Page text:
Parker, who appears in the documentary talking about Beam’s influence on him and on Oakland, was a director of player development at the University of California, Berkeley (Cal), bringing in people like NFL legend Marshawn Lynch, also from Oakland.
Beam says the story of Parker’s success off the field is one he’s particularly proud of; he brings Parker in to speak to his players.
“He got in a lot of trouble at Skyline because he didn’t want to read out loud. I got him tested, and when he found out he was dyslexic, he raised his arms over his head and said, ‘I’m not stupid!” Beam said. “He was at Cal for sixteen years as a recruiting coordinator and now he’s selling commercial real estate in Oakland.”
According to Beam, Parker comes in and asks the students, ‘How many of you struggle with reading? At first, maybe just one raises their hand. And he says, ‘Nobody else?’ Then there’s more until it’s about ten percent. He tells them, ‘It’s OK, the first thing you have to do is acknowledge you have a problem, and you can get help.’”
“The way I look at it is he’s driven me to want to do better.”
Parker, who says he still thinks of Beam as his coach although he only was in that capacity for three years in high school, loves talking to the players.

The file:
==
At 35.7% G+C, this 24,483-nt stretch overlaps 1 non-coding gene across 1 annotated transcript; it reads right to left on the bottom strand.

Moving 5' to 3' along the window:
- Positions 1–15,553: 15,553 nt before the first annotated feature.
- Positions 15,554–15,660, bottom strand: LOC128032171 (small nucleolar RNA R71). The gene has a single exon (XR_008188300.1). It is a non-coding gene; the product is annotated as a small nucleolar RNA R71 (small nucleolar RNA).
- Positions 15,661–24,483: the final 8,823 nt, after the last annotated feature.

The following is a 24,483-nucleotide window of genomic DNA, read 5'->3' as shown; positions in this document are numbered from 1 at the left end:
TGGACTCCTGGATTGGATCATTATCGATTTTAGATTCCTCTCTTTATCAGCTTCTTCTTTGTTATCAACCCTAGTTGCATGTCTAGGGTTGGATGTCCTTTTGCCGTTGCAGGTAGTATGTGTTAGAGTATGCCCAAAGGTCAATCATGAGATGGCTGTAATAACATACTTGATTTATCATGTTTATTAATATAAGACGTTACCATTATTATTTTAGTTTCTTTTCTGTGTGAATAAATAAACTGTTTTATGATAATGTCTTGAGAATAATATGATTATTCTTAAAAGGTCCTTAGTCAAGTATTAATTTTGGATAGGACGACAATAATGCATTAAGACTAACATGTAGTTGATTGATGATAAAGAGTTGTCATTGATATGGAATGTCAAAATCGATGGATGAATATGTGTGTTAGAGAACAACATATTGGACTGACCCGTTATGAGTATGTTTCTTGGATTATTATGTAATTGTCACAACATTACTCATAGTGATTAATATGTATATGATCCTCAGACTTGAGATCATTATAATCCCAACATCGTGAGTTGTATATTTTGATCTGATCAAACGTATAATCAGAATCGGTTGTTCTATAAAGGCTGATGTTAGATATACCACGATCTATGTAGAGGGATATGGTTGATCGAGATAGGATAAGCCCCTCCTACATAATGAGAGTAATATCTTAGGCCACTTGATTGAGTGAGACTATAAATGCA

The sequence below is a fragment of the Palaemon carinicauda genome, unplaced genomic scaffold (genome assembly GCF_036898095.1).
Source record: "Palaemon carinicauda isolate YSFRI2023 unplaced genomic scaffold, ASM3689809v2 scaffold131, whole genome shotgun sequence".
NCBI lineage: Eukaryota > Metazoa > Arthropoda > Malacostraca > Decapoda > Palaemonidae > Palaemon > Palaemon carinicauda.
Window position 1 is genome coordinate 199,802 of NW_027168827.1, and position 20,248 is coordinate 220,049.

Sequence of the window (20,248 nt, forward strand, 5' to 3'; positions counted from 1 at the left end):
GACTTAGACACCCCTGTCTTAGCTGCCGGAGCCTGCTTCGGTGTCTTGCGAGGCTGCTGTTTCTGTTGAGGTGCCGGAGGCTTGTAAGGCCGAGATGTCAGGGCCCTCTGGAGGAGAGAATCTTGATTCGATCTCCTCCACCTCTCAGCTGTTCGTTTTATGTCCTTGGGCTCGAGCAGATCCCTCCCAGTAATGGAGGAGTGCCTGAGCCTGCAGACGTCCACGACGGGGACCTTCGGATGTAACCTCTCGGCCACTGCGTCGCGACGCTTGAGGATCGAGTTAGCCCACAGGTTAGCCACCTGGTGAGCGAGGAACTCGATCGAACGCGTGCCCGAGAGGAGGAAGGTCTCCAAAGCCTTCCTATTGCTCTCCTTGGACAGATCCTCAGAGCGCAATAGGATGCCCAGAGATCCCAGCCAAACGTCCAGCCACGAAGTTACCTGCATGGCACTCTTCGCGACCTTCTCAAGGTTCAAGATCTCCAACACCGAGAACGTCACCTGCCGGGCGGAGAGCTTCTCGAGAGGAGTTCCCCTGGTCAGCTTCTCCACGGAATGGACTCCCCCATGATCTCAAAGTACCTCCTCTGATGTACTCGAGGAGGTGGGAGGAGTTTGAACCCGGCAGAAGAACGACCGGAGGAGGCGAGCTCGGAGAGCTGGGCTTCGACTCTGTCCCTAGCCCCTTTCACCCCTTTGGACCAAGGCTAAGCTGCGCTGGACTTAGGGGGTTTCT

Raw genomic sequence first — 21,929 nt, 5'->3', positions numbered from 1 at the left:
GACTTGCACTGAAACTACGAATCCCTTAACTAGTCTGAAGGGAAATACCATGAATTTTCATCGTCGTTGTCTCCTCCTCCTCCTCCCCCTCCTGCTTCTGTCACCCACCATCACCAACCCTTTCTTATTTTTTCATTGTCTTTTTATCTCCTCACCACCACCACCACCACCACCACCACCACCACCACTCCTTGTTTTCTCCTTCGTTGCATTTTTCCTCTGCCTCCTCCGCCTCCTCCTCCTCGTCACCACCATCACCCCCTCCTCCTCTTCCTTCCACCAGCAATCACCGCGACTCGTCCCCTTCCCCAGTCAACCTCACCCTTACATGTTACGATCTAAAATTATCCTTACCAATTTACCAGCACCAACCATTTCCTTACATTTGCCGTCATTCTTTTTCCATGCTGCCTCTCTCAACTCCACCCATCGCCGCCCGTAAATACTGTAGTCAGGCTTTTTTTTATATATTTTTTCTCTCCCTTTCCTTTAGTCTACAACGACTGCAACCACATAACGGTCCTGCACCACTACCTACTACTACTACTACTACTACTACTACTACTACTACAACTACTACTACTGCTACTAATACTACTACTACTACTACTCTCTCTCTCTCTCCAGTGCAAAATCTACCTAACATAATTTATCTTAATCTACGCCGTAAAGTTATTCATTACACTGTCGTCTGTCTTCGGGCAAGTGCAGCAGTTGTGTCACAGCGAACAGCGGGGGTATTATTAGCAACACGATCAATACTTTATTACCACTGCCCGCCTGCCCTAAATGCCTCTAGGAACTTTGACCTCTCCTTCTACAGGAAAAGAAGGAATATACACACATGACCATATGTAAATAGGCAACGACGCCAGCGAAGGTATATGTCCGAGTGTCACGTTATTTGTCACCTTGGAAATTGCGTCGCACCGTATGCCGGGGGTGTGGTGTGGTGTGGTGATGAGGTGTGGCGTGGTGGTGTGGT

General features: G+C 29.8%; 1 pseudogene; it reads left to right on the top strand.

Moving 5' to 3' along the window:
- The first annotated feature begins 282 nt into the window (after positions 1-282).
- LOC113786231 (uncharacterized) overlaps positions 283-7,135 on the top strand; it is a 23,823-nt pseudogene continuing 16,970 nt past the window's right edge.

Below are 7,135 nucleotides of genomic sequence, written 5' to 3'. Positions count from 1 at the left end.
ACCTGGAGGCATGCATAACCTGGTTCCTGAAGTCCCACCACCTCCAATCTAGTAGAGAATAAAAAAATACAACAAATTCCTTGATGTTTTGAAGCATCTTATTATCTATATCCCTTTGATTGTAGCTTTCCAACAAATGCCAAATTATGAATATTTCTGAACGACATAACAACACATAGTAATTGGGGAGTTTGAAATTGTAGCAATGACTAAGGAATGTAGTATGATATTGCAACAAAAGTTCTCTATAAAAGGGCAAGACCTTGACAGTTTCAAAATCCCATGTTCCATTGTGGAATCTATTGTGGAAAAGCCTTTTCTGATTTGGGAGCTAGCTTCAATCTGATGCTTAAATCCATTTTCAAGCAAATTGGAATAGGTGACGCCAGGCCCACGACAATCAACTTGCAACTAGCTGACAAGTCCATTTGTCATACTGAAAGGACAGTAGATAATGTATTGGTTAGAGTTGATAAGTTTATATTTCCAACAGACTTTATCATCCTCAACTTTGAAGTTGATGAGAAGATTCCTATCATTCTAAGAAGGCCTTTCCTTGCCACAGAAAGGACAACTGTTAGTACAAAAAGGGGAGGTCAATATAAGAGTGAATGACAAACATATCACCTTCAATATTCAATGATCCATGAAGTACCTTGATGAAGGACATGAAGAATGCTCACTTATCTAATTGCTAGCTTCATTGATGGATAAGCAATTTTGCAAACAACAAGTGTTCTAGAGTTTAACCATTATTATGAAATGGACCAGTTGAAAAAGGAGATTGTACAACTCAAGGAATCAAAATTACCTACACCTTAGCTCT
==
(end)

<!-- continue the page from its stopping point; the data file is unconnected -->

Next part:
“I know there’s somebody in the room I’m speaking to that [what I say] can help,” Parker said.
The Value of Community
Beam steers his players to Laney’s “wraparound” services, such as tutoring, counseling and other non-instructional services.
A social worker is shown in the documentary, working with students on housing. And in one scene, when a player is having what appears to be a panic attack, Beam calls his wife, Cindi Rivera-Beam, a therapist, and she does breathing exercises with him. Beam gives the player her number to call any time he needs help.
Beam says he gets a lot out of working with the students — beyond just the championships. He’s been recruited for jobs at major colleges, but remained at Laney.